To make faith alone only necessary in justification, it must be shewn, that faith without works justifies, and that there is no necessity for man to possess any work whatever besides faith, otherwise a proposition is urged which is either harmless or insignificant, and must be deception and mislead. If any single work is necessary, and a sine qua non for man to possess, as well as faith in justification, that work, whatever it may be, becomes as necessary as faith, and is a sine qua non; because without that work, faith is ineffectual and useless. Here it should be particularly borne in mind, that there is no necessary union or connection between faith and good works, except for the purpose of obtaining justi
fication, but not as to good works being produced, or springing from faith. If candour is to be admitted in this case, can it be denied by those, who are strenuous in propagating the principle that faith is only necessary in justification, that they intend, otherwise than to shew, that man is not necessarily to possess any work whatever besides faith? This is apparent from the manner and language they use in enforcing their arguments to establish the principle of justification by faith alone; they do not enter into the distinction, whether man is to have faith only, and that no other qualification is necessary on his part; or whether it is God that accepts faith as the instrument only in the office of justification; did they do this, it would lay a foundation, whereby the great error, which they so strongly support, would be laid open and exposed. They state generally, that faith alone justifies every sinner, without shewing distinctly how it justifies, whether as the sole instrument, or as a cause, which it must be, if a sinner is justified upon believing, and justification must be the effect. We may here see the great impropriety.. in every instance in stating generally, that faith alone justifies, particularly by those who intend and understand, that by faith alone is meant, that faith is the instrument only. Such statements have given great support to the argu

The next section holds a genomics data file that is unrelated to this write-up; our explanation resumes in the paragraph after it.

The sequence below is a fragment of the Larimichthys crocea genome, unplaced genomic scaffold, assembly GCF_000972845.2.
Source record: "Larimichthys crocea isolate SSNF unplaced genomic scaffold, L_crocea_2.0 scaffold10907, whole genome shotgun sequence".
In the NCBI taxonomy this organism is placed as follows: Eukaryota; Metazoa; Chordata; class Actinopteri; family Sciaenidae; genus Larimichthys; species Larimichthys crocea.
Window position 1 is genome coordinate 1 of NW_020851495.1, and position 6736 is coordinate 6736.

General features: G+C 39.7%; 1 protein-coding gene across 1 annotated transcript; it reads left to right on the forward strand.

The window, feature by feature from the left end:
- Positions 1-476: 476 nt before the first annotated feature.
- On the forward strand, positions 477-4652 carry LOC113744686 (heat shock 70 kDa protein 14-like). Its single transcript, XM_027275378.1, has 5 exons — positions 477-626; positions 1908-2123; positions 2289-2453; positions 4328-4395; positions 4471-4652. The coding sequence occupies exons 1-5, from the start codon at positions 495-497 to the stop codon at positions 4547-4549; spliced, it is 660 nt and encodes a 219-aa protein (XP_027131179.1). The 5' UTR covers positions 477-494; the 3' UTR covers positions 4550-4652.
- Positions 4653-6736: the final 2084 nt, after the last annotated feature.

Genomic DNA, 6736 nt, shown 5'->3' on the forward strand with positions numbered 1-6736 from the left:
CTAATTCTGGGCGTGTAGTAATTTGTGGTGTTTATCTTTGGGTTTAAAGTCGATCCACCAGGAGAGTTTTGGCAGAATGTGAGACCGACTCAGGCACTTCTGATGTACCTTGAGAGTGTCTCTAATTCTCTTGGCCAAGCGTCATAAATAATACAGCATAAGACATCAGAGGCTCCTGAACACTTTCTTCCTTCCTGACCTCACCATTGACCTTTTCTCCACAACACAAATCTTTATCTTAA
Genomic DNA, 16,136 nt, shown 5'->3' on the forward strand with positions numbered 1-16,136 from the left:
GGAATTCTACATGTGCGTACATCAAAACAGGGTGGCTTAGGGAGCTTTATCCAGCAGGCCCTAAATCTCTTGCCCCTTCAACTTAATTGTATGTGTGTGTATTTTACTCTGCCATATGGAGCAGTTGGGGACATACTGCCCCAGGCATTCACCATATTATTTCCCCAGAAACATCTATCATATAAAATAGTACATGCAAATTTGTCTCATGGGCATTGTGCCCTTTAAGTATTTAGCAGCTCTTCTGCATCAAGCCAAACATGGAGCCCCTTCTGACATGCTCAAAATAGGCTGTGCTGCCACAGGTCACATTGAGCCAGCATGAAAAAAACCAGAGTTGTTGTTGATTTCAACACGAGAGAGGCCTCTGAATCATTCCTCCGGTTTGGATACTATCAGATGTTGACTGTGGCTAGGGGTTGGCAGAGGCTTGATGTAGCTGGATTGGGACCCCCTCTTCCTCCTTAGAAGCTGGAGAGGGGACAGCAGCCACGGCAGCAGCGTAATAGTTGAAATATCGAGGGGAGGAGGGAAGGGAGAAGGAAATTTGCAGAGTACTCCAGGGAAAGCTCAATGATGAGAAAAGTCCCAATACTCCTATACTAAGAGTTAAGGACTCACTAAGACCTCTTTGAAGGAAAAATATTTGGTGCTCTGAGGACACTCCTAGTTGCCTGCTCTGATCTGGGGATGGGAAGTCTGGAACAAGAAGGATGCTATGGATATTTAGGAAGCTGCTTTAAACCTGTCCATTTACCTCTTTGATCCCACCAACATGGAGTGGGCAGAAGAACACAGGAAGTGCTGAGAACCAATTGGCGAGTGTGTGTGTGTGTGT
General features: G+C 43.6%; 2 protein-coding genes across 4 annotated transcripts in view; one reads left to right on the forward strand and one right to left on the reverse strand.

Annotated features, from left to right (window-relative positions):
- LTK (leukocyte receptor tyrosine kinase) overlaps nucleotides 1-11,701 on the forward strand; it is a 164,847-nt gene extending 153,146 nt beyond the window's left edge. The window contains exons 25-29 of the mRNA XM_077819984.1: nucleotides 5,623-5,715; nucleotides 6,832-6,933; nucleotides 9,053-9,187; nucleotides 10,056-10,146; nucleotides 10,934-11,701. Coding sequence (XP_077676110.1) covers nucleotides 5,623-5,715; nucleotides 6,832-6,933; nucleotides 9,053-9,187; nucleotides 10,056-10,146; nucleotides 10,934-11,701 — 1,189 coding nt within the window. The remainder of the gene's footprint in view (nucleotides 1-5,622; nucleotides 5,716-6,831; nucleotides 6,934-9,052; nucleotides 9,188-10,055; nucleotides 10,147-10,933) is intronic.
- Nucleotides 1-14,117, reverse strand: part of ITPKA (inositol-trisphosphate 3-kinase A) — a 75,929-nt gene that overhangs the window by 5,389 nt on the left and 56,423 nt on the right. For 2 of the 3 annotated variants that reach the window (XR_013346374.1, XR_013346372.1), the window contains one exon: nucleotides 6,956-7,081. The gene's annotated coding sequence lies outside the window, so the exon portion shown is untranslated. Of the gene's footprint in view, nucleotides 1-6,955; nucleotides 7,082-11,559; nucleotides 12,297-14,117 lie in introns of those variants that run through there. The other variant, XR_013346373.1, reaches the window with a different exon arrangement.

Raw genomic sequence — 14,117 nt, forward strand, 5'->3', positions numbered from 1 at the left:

ments of those who hold the strict solifidian principle, that faith alone, to the utter exclusion and without the necessity of any other work, justifies, and saves the sinner from first to last.
We must deplore the long and unscriptural use of those two epithets "only" and "alone" as companions of faith, unless the strict Antinomian idea was intended to be expressed, and which is the real import of the words. Neither St. Paul nor any writer in Scripture can be produced as an authority, not even constructively, much less directly or literally, on the affirmative side of the question; but what do we find on the negative side? We see St. Paul, by the plainest and most reasonable construction of words, negatives justification by faith alone, in stating that faith must work by love, and unless the man who has all faith, has not charity or love, he is nothing, and his faith is unavailable with Christ. These are plain undeniable facts, wanting, and requiring no comment or elucidation. What is St. James's testimony? He wholly excludes one of those solitary beings. from any connection with living, justifying faith ; his words are, "Even so faith if it hath not works is dead being alone." From these words in every instance, where the significant epithet "alone" is united or annexed to the word faith, that faith must be scripturally dead; no perver